In Edmonton I’m meeting Gavin Renwick, a Canada Research Chair at the University of Alberta, and, like me, from Scotland. Starting from work in design and visual arts, Gavin has spent much of the last 20 years working with Dene communities in the Northwest Territories, particularly aiding in land claims and community projects through developing indigenised forms of mapping, design and knowledge communication. Land claims are an important part of decolonial politics (or survivance, or resurgence, or sur-thrivance, each of which terms, among others, carries different significances and inflections). Often contested by the colonising government for decades, to the cost of millions (and lives), these claims are made on the basis of continuous land use and occupation, failed treaty obligations, or both. They are won by indigenous organisations in the majority of cases, despite government opposition, with far-reaching (and often unfulfilled) obligations for how land and resources are used and care for.

As Gavin tells me, land claims involve contests and negotiations not only within the colonial legal system but between different legal systems and conceptions of rights and ownership, different understandings of how land should be treated, different mappings. Part of his role, in services to the communities he’s been engaged by, is to find ways of communicating through and across those differences. Gavin shows me beautiful designs and maps he’s worked on in the past, which indicate very different conceptions of inhabitation, land use and stewardship. These contests of understandings are played out on the land and on bodies: legal structures and design concepts have physical shapes. I’m reminded also of something Katherena told me when explaining land claim issues to me, that it seems that laws about indigenous issues — which have had multiple layers over the decades, with different degrees and shapes of oppressive coloniality — seem to be deliberately designed to be difficult to understand or negotiatiate.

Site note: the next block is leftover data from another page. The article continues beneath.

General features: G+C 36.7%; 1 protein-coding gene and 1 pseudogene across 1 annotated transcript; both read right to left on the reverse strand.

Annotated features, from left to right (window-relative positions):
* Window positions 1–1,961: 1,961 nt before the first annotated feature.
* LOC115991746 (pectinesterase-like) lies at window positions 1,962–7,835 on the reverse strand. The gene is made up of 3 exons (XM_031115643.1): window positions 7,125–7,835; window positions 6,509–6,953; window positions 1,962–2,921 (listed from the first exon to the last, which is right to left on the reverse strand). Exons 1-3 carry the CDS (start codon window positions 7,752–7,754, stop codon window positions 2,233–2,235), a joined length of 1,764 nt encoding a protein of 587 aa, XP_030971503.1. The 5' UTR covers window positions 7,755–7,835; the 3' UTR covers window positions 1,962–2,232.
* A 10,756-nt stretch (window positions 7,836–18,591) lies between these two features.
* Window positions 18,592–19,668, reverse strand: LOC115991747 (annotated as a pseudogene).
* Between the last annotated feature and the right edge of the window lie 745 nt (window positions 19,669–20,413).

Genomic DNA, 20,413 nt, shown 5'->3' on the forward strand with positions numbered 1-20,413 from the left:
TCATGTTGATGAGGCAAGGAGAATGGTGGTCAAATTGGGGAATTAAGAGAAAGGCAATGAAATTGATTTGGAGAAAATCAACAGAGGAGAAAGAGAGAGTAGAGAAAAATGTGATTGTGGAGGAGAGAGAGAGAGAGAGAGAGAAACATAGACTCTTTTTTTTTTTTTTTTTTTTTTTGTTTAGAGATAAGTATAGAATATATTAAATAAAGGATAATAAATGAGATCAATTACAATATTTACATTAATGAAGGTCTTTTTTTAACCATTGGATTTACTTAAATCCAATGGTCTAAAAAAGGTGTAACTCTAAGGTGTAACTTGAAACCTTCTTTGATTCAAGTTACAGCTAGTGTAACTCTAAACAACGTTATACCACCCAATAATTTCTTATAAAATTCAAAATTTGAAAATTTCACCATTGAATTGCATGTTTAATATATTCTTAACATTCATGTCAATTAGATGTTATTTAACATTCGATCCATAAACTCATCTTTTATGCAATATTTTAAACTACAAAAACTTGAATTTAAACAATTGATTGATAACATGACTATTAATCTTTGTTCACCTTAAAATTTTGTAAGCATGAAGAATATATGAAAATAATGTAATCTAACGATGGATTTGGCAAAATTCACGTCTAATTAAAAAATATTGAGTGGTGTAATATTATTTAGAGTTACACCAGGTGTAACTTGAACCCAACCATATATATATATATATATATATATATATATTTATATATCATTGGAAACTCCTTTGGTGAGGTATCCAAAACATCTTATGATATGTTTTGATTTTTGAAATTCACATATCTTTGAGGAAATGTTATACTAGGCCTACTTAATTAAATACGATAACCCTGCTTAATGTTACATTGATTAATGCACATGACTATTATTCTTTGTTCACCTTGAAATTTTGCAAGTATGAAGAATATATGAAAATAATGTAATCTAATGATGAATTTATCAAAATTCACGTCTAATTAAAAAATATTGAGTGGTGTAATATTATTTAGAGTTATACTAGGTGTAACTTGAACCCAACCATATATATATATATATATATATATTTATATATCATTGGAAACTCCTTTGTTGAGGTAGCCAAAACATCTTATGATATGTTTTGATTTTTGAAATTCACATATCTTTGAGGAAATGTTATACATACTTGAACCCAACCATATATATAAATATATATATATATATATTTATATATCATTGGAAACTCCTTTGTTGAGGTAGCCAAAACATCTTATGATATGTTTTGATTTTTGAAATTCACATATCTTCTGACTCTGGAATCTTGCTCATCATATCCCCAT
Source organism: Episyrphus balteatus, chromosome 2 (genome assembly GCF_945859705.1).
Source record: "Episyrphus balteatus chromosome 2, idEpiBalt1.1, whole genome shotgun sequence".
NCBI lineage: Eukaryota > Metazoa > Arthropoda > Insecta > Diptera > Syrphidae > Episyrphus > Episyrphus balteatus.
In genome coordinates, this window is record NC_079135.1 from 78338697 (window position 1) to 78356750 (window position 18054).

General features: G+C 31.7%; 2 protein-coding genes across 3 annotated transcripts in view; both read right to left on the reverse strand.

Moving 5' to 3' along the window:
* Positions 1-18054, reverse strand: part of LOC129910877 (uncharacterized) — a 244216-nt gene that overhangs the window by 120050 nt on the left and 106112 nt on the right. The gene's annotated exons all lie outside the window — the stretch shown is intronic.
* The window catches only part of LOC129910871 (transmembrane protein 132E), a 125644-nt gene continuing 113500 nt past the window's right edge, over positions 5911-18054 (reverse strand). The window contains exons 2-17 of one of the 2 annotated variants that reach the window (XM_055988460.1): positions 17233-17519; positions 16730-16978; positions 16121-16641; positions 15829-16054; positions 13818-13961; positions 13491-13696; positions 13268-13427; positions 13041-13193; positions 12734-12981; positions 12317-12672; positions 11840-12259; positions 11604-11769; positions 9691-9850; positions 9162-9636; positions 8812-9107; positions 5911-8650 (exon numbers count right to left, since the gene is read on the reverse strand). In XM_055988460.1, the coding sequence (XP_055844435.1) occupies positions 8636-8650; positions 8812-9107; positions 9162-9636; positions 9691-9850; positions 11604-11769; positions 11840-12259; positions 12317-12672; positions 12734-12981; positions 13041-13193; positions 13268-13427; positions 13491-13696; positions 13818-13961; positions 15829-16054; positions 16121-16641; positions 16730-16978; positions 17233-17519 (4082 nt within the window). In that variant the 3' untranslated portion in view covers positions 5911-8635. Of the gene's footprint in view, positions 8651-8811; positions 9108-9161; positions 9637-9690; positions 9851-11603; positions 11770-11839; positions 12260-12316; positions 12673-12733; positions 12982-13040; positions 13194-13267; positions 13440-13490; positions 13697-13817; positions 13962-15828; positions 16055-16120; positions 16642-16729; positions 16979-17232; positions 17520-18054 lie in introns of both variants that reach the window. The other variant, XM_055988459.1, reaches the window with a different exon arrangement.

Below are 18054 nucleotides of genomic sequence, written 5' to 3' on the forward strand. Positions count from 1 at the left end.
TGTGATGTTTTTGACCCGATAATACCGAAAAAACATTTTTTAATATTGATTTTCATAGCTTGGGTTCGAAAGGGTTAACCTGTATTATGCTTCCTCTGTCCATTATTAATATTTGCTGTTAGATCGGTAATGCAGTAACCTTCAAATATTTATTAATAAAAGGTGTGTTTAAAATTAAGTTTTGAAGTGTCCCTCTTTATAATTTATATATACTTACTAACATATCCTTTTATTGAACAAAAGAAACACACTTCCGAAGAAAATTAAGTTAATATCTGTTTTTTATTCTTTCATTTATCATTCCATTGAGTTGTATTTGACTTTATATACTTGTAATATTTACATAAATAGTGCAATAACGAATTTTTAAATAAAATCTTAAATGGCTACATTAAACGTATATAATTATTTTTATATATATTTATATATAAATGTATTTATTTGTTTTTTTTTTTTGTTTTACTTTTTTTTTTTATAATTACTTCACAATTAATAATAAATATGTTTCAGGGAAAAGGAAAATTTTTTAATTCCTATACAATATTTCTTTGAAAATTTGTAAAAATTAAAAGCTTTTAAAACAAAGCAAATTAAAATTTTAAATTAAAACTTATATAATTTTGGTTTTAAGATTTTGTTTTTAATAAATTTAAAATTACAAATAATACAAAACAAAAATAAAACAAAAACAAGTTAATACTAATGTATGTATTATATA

When talking people back in Scotland, something I’ve struggled to explain often is that colonialism is not a past historical period of horrors-to-be-forgotten, but rather an ongoing process that continues to be enacted on land and people. Resettlement of indigenous groups — forced removal from land for economic, legal, military or other purposes — is still a reality. That’s in ongoing contested land claims, and also in ongoing resource use: the colonial conception of the land as a terra nullis to be exploited continues through the corporate extraction and exploitation of natural resources, whether that’s the Manitoba Hydro reshaping the waterways the entire province, the Alberta Tar Sands (in which the Royal Bank of Scotland was a significant investor) creating a Mordor-like landscape, or the Dakota Access Pipeline that’s been very present in the news. There are many other such examples not in the news. In each case, the resource use features ongoing theft and destruction of indigenous land, and ongoing extraction of economic resources by dominant groups, including overseas, including us, including me.

There are two concepts I’ve encountered when researching these contests and negotiations that I’ve found particularly vital. The first, which Gavin told me about, is Elizabeth Mackenzie’s dictum, “Strong Like Two People”, which has since become a motto for Tlicho edication. It speaks of living in and as both the colonial world and the indigenous world and being stronger for it. The second, which I learned about in the work of Dr Darcy Leigh, is James Tully’s concept that “Another World is Actual”, meaning that a different way of being exists not in an imagined future but now, in a time and space that exists alongside and in contest or negotiation with capitalist and colonial time and space. Not either/or but both/and, and always but.